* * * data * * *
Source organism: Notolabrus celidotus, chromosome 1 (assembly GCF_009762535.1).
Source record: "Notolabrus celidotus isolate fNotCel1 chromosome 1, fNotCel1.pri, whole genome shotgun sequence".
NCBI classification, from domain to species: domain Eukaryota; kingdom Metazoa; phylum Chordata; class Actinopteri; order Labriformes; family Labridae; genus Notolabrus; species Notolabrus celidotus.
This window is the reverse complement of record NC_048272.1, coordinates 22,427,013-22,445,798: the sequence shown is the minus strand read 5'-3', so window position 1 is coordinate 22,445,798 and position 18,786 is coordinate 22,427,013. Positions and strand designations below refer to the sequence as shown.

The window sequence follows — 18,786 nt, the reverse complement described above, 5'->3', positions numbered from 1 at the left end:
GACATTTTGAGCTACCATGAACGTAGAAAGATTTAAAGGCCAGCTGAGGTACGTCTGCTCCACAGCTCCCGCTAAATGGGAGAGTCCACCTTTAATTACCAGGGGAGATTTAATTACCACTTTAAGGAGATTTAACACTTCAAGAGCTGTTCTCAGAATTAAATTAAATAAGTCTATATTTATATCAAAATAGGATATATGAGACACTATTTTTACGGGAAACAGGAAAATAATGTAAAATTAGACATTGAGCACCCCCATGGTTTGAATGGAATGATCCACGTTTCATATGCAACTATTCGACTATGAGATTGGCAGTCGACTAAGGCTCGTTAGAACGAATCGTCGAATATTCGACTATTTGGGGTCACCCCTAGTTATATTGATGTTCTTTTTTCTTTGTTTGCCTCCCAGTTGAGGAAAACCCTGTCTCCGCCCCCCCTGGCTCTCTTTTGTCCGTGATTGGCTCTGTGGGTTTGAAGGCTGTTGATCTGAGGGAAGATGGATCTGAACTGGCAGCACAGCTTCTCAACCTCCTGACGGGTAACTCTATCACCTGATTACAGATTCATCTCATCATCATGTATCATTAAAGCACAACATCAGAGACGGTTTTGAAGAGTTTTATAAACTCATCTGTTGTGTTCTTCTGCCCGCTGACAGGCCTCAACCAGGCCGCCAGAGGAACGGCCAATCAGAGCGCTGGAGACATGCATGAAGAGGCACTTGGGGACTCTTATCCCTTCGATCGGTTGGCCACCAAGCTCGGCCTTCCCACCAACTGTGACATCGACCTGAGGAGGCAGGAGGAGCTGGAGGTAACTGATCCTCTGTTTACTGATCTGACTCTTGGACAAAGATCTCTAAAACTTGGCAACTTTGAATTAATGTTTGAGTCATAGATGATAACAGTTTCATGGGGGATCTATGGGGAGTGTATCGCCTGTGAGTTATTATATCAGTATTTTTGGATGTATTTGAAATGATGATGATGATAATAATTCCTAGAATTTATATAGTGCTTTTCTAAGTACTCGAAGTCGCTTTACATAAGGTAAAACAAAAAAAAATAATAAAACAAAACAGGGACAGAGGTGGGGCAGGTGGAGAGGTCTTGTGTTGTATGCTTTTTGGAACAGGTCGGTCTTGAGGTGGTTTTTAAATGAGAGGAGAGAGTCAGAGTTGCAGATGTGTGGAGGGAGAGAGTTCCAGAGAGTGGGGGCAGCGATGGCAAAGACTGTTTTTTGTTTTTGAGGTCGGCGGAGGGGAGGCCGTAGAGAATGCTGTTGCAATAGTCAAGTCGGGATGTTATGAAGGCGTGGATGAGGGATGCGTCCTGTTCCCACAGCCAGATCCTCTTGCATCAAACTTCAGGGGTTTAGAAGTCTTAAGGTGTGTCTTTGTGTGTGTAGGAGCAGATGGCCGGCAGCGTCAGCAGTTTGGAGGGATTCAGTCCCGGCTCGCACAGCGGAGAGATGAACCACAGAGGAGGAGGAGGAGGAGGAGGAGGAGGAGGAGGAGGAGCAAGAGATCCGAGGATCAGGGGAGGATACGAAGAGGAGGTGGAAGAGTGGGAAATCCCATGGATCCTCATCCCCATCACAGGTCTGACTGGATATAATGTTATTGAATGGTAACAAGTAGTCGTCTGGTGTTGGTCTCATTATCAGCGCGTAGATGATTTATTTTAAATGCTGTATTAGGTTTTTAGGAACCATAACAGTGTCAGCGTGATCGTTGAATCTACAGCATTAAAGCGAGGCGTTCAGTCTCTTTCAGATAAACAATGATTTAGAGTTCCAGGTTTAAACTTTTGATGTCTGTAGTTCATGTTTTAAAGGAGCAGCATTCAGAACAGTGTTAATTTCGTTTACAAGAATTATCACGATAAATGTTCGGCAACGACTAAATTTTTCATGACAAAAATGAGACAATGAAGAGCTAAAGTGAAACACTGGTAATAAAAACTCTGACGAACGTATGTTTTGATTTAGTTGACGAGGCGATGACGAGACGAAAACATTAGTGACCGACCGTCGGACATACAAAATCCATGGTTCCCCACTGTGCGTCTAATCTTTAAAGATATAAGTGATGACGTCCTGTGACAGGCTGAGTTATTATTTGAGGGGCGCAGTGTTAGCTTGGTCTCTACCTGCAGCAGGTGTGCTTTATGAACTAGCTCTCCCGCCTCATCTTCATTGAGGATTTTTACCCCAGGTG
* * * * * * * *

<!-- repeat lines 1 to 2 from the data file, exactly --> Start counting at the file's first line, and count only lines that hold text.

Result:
Source organism: Notolabrus celidotus, chromosome 1 (assembly GCF_009762535.1).
Source record: "Notolabrus celidotus isolate fNotCel1 chromosome 1, fNotCel1.pri, whole genome shotgun sequence".